From Kayak to Blade-runner: The Paul English exit interview
If you use Kayak’s metasearch tool for finding mini-biographies of employees (filtering by factors like “Star Wars fan” and “sarcastic sense of humor”), you’ll find English’s name has already been removed. Filling his CTO position is Giorgos Zacharia.
In 2004, English teamed up with former Orbitz consumer travel EVP Steve Hafner to create Kayak. They founded it with $17 million in funding from investment firms like Sequoia Capital and General Catalyst Partners, who got half of the company.
In 2012, Kayak IPO’ed at a $1 billion valuation.
Not bad for a company that, in its first year, lost about $6 million on about $3 million in revenue. Not bad, either, for a company that in its early years faced Expedia, Orbitz and Priceline denying it access to their inventory.
Travel startup icon
Given English’s experience, he is often sought out for his opinion on entrepreneurship.
He has hired and fired hundreds of people, and has written at length about how to hire well. His most consistent advice to startups is that at least one person on the executive team should have hiring as his or her number one priority.
Instead of the motto of salesmen in the play and movie Glengarry Glen Ross — “Always Be Closing” — his motto seems to be “Always Be Recruiting.” Surrendering to the next-best hire is a sign of an entrepreneur’s dismal lack of self-confidence, he says.
In a phone interview, Tnooz spoke with English about the kinds of startups he wants to help co-found, why he hates incubators, what’s annoying about programmers, why Booking.com is impressive, why Kayak’s meetings are different than Expedia’s meetings, and the things he most dislikes about certain young startups.
So, Blade, what is it?
Blade is a new company in Boston. We’ve raised $20 million for it so far. I haven’t disclosed the terms or investors. It will launch in April.
We will co-found 10 consumer technology companies in Boston during the next five years. We’ll average two a year. We’ll put in a half million to two million dollars each.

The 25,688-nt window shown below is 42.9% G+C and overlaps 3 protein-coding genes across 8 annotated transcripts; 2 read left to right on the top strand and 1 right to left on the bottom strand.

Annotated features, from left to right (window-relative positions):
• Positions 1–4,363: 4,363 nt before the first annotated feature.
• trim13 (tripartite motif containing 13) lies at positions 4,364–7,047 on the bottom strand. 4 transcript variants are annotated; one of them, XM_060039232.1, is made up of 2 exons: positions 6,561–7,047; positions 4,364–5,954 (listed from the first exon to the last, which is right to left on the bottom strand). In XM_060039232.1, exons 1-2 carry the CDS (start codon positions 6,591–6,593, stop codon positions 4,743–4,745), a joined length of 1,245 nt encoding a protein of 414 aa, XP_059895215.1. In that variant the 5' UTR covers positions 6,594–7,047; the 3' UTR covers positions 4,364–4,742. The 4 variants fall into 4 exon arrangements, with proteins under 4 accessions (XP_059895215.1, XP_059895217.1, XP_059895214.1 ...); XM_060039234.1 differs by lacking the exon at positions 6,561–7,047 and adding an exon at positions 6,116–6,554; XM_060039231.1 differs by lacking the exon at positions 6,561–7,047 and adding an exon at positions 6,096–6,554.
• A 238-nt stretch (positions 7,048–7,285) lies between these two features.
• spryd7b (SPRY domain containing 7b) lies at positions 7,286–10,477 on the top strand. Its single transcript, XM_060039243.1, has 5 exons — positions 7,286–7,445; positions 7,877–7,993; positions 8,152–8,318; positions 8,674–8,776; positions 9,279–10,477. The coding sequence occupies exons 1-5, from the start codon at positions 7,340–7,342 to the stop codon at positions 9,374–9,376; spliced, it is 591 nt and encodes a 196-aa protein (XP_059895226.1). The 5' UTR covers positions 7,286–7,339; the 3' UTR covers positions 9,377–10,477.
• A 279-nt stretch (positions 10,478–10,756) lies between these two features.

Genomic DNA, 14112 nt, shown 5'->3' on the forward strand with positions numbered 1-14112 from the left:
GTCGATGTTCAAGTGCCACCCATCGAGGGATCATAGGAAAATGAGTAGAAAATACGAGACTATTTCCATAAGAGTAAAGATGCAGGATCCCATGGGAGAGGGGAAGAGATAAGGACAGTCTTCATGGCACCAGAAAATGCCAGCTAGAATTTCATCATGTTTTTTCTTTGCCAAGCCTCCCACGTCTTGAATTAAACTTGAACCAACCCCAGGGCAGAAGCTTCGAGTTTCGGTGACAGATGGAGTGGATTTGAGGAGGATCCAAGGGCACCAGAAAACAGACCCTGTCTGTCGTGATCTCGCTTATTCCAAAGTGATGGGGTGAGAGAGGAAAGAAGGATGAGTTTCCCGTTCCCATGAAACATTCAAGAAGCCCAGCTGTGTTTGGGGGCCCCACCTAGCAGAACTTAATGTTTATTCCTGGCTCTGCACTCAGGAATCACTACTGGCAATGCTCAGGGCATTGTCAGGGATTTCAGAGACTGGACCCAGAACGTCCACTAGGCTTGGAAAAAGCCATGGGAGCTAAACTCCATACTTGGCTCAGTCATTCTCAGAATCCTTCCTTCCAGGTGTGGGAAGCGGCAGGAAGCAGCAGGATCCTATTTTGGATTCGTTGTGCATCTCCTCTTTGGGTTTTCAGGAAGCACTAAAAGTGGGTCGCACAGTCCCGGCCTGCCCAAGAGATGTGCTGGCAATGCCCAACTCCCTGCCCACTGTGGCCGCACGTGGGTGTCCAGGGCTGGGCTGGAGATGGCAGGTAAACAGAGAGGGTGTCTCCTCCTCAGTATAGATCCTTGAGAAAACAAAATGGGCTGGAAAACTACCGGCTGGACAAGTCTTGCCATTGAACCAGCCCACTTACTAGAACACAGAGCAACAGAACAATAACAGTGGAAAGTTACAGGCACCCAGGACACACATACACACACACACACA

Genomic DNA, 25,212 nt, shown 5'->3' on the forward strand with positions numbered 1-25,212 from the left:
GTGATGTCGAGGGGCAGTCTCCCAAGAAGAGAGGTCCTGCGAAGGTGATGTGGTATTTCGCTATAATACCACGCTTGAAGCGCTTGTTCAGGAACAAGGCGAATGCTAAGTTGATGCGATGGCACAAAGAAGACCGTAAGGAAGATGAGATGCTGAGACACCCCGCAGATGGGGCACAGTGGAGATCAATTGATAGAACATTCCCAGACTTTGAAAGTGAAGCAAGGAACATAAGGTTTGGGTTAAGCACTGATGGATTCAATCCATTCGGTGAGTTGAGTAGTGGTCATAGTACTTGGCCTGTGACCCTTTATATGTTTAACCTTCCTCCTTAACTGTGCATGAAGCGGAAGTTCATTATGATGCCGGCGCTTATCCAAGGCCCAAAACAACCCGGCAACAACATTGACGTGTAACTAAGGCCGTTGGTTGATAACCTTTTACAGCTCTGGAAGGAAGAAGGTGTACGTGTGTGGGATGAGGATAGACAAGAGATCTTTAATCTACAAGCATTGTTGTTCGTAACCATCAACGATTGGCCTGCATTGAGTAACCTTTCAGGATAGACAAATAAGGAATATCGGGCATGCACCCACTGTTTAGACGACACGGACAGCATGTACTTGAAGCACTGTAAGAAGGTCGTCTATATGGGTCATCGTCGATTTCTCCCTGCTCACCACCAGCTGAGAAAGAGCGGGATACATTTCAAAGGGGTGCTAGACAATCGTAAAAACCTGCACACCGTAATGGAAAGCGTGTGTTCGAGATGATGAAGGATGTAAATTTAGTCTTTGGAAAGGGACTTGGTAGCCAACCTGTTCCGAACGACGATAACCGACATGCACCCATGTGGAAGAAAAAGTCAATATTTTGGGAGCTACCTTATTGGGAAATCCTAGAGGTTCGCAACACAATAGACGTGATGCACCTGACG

I’m co-founding it with two other people. Bill O’Donnell is our CTO. Paul Schwenk is our COO. It’s our fourth or fifth company we’ve worked together on, after having worked for about 10 years together at Kayak.
What’s the goal?
We are looking for companies with the ambition to build products that tens of millions will use multiple times a year.
We want to do it in Boston. Boston is not known for consumer tech. When we set up this project, I met with a bunch of top people in venture capital and tech. And a criticism I got is that you can’t make this succeed in Boston because the city has no track in creating consumer brands.
I love that challenge. I want to prove that Kayak wasn’t an anomaly. Kayak may have been headquartered in Connecticut but most of its employees are based in Boston. It’s a Boston success. And not a one-off.
Blade will get the best entrepreneurs in Boston with swing-for-the-fences ideas, and we will surround them with the services and financing and help in hiring to enable them to create great consumer brands.
I think Kayak has become a phenomenal marketing company but it started as a product company, and at core it’s a technology company. We want to create more companies like that.